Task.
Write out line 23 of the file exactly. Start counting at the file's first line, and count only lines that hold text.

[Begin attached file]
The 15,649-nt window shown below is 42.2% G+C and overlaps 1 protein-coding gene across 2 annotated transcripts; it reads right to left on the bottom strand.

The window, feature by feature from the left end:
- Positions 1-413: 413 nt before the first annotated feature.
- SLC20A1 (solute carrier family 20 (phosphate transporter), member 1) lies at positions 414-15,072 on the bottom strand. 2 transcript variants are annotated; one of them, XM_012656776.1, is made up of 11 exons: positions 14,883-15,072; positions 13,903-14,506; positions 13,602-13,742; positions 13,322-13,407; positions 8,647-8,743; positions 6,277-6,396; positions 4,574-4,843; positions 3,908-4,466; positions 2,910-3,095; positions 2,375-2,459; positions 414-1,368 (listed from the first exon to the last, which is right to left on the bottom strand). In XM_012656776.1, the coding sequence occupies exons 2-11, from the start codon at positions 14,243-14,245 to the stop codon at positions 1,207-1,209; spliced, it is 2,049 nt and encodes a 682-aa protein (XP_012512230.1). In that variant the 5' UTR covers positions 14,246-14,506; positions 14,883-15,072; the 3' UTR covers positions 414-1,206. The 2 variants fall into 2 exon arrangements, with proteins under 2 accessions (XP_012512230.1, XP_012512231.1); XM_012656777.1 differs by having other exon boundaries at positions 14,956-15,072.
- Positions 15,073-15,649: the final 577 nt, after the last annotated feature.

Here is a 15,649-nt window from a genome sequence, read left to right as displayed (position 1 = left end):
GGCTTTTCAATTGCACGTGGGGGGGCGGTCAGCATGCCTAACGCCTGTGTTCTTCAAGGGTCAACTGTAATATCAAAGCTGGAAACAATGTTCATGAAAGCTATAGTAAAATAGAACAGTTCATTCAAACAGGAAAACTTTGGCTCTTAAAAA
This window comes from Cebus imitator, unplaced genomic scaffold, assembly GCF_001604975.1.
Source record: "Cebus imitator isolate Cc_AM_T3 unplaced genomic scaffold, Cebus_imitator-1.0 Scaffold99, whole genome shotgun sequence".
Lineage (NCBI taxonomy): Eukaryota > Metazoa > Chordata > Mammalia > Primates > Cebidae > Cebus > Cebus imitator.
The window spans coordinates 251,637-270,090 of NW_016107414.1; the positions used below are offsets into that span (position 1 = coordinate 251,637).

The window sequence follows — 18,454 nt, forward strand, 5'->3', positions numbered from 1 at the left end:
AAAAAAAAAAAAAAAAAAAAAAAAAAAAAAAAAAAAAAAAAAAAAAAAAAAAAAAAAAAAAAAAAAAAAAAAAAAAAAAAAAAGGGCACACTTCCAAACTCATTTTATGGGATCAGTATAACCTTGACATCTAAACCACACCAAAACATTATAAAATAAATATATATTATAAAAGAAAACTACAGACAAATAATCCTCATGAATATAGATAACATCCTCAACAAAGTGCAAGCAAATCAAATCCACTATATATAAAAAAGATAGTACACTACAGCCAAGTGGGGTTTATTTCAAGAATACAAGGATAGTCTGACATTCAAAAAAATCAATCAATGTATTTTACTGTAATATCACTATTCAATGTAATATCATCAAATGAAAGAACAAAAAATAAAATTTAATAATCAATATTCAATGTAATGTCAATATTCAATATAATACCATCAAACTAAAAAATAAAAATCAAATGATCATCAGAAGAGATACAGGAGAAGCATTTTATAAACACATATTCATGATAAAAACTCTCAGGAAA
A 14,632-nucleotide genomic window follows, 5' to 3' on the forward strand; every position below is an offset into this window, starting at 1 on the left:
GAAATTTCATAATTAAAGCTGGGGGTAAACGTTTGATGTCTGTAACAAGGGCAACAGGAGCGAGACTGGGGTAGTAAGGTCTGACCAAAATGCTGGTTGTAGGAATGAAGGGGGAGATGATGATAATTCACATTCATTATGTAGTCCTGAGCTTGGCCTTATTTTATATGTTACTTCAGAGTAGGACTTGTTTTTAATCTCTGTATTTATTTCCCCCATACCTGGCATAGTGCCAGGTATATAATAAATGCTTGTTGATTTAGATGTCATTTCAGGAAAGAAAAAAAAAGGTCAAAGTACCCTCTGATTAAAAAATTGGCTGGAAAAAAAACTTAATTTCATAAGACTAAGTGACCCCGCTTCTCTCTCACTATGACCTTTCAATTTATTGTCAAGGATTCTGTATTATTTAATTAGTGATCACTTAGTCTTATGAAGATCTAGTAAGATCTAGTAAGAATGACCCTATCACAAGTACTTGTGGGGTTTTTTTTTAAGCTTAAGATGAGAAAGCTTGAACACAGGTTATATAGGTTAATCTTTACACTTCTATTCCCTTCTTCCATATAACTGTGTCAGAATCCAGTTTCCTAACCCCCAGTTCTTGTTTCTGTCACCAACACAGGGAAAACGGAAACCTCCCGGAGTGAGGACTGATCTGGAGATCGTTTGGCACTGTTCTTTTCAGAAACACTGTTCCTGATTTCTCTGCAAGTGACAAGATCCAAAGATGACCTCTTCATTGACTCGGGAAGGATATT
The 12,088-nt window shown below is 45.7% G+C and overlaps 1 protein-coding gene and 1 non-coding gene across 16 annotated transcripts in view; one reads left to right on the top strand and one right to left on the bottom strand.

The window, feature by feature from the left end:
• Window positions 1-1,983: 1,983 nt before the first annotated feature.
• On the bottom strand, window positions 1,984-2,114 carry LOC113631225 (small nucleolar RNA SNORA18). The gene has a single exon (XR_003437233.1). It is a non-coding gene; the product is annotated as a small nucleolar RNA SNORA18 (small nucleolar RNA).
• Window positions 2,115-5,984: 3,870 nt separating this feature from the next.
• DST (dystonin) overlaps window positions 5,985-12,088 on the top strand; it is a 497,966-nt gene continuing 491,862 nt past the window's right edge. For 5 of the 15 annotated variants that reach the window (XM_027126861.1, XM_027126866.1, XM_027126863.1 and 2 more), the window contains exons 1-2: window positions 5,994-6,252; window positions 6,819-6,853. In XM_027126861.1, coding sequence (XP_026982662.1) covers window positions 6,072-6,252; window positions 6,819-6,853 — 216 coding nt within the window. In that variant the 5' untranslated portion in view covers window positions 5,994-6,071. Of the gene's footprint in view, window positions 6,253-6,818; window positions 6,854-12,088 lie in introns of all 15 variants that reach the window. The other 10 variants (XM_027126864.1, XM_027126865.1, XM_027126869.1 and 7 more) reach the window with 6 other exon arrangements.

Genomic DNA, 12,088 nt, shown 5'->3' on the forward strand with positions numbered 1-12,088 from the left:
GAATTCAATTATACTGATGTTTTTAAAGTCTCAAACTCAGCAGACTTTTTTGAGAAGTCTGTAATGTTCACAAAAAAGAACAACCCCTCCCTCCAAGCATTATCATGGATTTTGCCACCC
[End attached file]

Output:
GAATTCAATTATACTGATGTTTTTAAAGTCTCAAACTCAGCAGACTTTTTTGAGAAGTCTGTAATGTTCACAAAAAAGAACAACCCCTCCCTCCAAGCATTATCATGGATTTTGCCACCC